1. The "Anti-Commandeering" Rule: In 1997, by a 5-4 vote, the Supreme Court, created an "anti-commandeering" rule, which bans Congress from ordering state officials to carry out federal duties. The case was brought by two county sheriffs, who did not want to do background checks for firearm sales as ordered by the Brady Act. The new rule led to holes in the database that would allow persons prone to violence, like the killer in the 2007 Virginia Tech mass shooting, to get firearms. Stevens notes that the "anti-commandeering" rule could also cripple other Congressional acts, from routine administration of federal programs to emergency responses to national catastrophes or acts of terror. His fix adds four words (in bold below) to the Constitution's Supremacy Clause:

This Constitution, and the Laws of the United States which shall be made in Pursuance thereof; and all Treaties made, or which shall be made, under the Authority of the United States, shall be the supreme Law of the Land; and the Judges and other public officials in every State shall be bound thereby, any Thing in the Constitution or Laws of any State to the Contrary notwithstanding.

2. Political Gerrymandering: Given that he has not heard one word in favor of political gerrymandering from any federal judge, Stevens believes that his amendment addressing it should sail through into law. He points out that, in addition to making legislative districts less representative and less competitive, political gerrymandering tends to give us candidates with more extreme positions. In 1986 the Supreme Court made it practically impossible to challenge gerrymanders by setting a lofty and cloudy standard: "[A] finding of unconstitutionality must [show] continued frustration of the will of a majority of the voters or effective denial to a minority of the voters of a fair chance to influence the political process." Stevens takes a simpler view: "Just as a controlling political party may not use public funds to pay its campaign expenses, it is also quite wrong to use public power for the sole purpose of enhancing the political strength of the majority party." He would ban that abuse of power with this new amendment:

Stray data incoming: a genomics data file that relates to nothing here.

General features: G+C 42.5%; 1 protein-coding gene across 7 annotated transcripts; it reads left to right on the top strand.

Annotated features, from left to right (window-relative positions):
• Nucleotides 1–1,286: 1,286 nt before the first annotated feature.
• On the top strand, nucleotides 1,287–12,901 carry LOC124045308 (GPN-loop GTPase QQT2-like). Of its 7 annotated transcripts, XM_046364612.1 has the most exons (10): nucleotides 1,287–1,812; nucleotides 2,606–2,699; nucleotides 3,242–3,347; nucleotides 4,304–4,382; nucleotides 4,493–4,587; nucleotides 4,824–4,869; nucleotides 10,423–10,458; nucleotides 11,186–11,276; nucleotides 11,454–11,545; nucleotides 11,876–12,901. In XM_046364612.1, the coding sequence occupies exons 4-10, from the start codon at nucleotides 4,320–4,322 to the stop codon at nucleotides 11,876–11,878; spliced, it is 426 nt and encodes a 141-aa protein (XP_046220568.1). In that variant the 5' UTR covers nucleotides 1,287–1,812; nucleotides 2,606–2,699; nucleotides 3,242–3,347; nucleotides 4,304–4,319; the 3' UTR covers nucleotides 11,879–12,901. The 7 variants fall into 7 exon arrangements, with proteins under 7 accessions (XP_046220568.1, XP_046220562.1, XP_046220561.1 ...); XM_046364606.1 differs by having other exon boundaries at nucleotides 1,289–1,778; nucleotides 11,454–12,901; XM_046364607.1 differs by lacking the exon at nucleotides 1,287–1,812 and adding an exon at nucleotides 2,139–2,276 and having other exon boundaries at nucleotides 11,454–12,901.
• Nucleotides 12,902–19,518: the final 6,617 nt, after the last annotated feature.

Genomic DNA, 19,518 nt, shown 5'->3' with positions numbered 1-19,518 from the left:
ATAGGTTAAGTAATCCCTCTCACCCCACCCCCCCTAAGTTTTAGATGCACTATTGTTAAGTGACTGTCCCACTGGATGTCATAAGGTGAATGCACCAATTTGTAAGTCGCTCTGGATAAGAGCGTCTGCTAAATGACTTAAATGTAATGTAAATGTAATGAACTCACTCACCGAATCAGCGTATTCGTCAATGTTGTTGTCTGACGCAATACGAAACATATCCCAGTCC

Districts represented by members of Congress, or by members of any state legislative body, shall be compact and composed of contiguous territory. The state shall have the burden of justifying any departures from this requirement by reference to neutral criteria such as natural, political, or historic boundaries or demographic changes. The interest in enhancing or preserving the political power of the party in control of the state government is not such a neutral criterion.

3. Campaign Finance: We have gone far down the road to corruption since 1907, when Congress passed a law banning all corporate contributions to political candidates, and many states enacted, outside of narrow lobbying rules, a total ban of corporate activity to influence public policy. In 2010, by a 5-4 vote, the Supreme Court, led by Chief Justice John Roberts, produced the infamous Citizens United ruling giving corporations the unlimited right to finance campaign speech. And last year, by the same 5-4 vote, the Roberts Court struck down any limit on total donations a person could make to candidates, giving rich persons the right to spend millions in a single election. The strongest proposed amendment addressing this problem states that corporations are not persons and money is not speech. Stevens' amendment states neither, but he believes it would eliminate "the most serious consequences" of Citizens United:

Neither the First Amendment nor any other provision of this Constitution shall be construed to prohibit the Congress or any state from imposing reasonable limits on the amount of money that candidates for public office, or their supporters, may spend in election campaigns.